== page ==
As to the topic of conversation.  Good for him.  Now let's discuss his 40 time. 

Fan of bacon since 1981

+5 HS
BAR43's picture

Do you ever want to discuss a linemen's 40 time?!?! I think the coming out topic may be more interesting still..

+1 HS
Nappy's picture

Looks like I forgot to use the sarcasm font.

Fan of bacon since 1981

ShowThemOhiosHere's picture

It isn't a big deal to me, because I just don't care if someone is gay or not.  As long as players can get it done on the field, in the classroom, and are upstanding citizens, then I wouldn't care if the entire team was gay.  However, I can see where it can be a big deal for someone to come out, especially if you think (some of) your family or your friends (or teammates in his case) may not accept you for it.  I see where coming out even today is still courageous to a degree, but I agree that the media blitz about it gets to be too much.  If true equality is achieved, there won't be a media blitz because nobody will care.

Class of 2010.

+1 HS
Grayskullsession's picture

I'm Polish. I'm considered brave now too right?

"if irony were made of strawberries, we' d all be drinking a lot of smoothies right now."

+3 HS
BAR43's picture

I would say so, because I sure as hell wouldn't admit that....

+2 HS
Jeeves's picture

Upvote for a fellow Pole!

awlinBrutus's picture

now I'm hungry  for stuffed cabbage and kielbasa. throw in some kwasnica and call it a day.

MICHIGAN STILL SUCKS

+1 HS
Buckeye Chuck's picture

I know one reason Sam made his big announcement is that he knew NFL teams were asking around about the rumors. Coming out is one way to end the whisper campaign -- you just end the mystery right there.

These will likely be a one-day story everywhere but Tempe, in part because it's becoming more routine. Remember all the concern about how Michael Sam was going to create a circus for the Rams? As could have been predicted, and I think I did predict it, it was a story when he showed up for camp, and a smaller story when he played his first preseason game. It will be a significant story when he makes the team (or if he doesn't). But aside from those milestones, it's basically just another Rams camp. The circus has not materialized. 

The most "loud mouth, disrespect" poster on 11W.

+2 HS
buckskin's picture

A big problem with this issue as it relates to sports is railroading. I have heard many talk show hosts speak bad about Tony Dungy for his views. His opinions for not wanting him on the team had two main points. First, he knew it would be a major distraction for the team with the media feeding frenzy. Second, he didn't think that Sam was necessarily good enough to play for an NFL team. These are legit reasons to not draft any player. Now SOME in the media are writing the story "Dungy wouldn't draft Sam because he is gay." Not true. Hopefully it's not a story if Sam gets cut from a team.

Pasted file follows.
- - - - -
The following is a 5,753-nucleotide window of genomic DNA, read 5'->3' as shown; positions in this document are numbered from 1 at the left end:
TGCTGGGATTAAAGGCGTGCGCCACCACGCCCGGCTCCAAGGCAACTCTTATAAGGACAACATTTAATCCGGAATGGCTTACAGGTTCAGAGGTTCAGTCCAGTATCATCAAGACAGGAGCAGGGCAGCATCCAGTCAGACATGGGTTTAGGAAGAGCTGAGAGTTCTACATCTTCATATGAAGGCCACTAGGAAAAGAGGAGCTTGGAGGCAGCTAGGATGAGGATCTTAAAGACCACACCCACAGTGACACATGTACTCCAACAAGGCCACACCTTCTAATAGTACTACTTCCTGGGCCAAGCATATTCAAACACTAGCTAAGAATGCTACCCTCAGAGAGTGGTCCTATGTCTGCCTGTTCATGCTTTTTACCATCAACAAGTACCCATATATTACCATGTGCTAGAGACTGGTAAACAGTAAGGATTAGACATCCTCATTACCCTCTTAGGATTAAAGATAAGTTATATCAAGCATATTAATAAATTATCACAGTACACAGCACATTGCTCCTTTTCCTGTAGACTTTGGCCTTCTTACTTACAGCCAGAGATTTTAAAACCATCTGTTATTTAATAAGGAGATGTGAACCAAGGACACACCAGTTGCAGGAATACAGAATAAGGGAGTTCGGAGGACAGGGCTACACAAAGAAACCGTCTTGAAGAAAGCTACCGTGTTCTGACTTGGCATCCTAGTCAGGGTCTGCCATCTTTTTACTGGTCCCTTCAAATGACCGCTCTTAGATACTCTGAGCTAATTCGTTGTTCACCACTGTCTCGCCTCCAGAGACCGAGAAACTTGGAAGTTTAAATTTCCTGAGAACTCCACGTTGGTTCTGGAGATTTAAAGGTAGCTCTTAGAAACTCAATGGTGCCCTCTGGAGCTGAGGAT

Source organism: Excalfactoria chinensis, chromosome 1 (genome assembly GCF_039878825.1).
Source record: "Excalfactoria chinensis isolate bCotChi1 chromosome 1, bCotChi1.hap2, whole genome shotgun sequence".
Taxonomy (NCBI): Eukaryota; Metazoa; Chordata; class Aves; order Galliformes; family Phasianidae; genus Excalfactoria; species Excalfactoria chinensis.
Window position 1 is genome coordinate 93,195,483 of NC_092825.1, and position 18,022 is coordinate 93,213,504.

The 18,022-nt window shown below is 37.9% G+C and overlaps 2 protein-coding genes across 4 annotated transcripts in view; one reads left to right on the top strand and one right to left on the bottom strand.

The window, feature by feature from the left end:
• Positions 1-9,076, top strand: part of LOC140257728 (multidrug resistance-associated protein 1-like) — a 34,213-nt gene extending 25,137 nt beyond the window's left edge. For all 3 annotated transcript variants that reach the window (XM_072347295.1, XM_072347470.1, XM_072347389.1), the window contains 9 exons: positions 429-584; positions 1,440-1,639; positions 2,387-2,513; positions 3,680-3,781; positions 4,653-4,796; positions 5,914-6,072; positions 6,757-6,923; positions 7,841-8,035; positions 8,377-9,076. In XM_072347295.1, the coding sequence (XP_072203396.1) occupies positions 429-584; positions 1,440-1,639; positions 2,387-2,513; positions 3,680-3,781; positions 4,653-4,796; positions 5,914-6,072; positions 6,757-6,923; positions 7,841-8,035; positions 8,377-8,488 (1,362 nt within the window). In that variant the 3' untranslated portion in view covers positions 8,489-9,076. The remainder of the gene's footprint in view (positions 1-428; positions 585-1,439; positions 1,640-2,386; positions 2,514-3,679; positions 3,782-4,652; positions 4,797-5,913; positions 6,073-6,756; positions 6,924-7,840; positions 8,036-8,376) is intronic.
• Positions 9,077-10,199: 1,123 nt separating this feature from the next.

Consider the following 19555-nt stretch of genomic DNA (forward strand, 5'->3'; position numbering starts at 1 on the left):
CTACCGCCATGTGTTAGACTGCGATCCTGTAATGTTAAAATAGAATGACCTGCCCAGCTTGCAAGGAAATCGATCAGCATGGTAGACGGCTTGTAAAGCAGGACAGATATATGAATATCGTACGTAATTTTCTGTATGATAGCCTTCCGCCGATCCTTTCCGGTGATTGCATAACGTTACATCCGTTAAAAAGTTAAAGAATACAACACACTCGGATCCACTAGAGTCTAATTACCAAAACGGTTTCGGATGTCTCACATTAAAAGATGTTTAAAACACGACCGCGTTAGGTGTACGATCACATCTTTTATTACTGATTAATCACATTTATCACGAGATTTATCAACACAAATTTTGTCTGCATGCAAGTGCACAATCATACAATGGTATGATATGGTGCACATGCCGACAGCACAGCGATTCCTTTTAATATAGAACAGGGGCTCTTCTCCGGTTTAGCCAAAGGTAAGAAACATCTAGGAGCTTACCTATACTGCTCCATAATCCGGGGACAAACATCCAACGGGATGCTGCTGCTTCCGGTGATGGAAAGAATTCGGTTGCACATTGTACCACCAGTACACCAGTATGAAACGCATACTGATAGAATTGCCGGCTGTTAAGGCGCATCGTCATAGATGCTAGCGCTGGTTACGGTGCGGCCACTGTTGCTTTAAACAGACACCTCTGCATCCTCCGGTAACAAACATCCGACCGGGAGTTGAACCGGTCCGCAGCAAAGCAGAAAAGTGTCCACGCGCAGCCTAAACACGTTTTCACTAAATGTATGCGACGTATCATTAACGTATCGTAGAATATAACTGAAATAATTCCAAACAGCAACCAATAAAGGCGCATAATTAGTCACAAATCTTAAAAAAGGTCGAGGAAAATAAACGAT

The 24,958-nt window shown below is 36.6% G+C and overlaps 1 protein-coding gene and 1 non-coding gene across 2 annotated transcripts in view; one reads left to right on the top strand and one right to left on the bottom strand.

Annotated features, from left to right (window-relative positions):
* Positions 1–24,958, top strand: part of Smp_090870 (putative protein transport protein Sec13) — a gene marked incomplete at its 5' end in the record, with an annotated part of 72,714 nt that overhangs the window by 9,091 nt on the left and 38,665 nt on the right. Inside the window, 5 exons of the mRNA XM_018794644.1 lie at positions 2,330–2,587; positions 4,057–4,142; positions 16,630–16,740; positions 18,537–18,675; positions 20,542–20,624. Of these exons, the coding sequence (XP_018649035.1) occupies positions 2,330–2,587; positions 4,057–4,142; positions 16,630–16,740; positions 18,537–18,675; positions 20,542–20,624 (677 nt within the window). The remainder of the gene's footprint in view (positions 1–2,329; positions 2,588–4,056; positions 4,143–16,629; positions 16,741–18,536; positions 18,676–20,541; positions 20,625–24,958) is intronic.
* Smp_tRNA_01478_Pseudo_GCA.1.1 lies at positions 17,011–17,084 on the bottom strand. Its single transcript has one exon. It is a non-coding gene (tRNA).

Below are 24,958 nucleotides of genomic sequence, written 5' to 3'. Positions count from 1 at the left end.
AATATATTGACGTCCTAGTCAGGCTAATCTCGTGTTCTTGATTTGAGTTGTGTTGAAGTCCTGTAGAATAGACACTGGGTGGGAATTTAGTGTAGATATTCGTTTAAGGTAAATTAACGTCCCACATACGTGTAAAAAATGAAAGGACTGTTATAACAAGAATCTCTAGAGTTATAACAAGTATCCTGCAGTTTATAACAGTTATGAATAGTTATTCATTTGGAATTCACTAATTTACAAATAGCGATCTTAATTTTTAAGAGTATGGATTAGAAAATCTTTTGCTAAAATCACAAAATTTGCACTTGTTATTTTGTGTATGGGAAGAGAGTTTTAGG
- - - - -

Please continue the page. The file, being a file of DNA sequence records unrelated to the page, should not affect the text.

Sexual orientation has no bearing on the skill level of any player. I personally don't care if a player is gay or straight, if I'm a coach the only thing I want to know is are you good enough to help my team win football games. Period. My freshman year in college we had a senior all American who was gay but it was a complete non issue. First of all, he was good enough to make the team. Second, we were a better team with him on the field.

+1 HS
Buck Commander's picture

I'd prefer a Clam over a pickle any day!

Every time I set my DVR to record Biggest Loser......It always records Wolverine Football Games!

-1 HS
FROMTHE18's picture

still amazed by the people who think dudes coming out as gay is newsworthy. It doesn't make a difference if the dude is a football player or an astronaut. Nothing to see here. 

buckeyedude's picture

I really don't want to debate this shit, again. Next topic.

 

 

+2 HS
USMC11917's picture

This is as close to political conversation as I can tell. Simply put if we all are equals then this isn't worth mentioning. I could care less if he is homosexual and that doesn't mean that I am not entitled to comment. My reason for commenting is in regard to the OP of this thread and their intent to push an agenda. It is nobodies buisiness whether anyone is straight or gay. The fact that it keeps getting thrown in somebodies face or that those of us that don't agree with the choice or lifestyle of the individual, yet still accept the person making it is what bothers me. If you have a desenting opinion, you get ostrisized by the pro-gay public. If your gay, great for you! It isn't some type of achievement that needs to be celebrated. If thats what you are into then I am sure that there are plenty of websites that allow that type of conversation to take place. I would rather not see it here. Just my personal opinion.

I have two friends that live that lifestyle. They know I don't agree with the physical aspects of their life so they don't mention it around me or my family. I don't put them in the position where they have to discuss it either. We are very casual about it and great friends that respect each other.

+1 HS
Hogan1's picture

 Breaking News: Ed Hochuli  first gay NFL referee.

-2 HS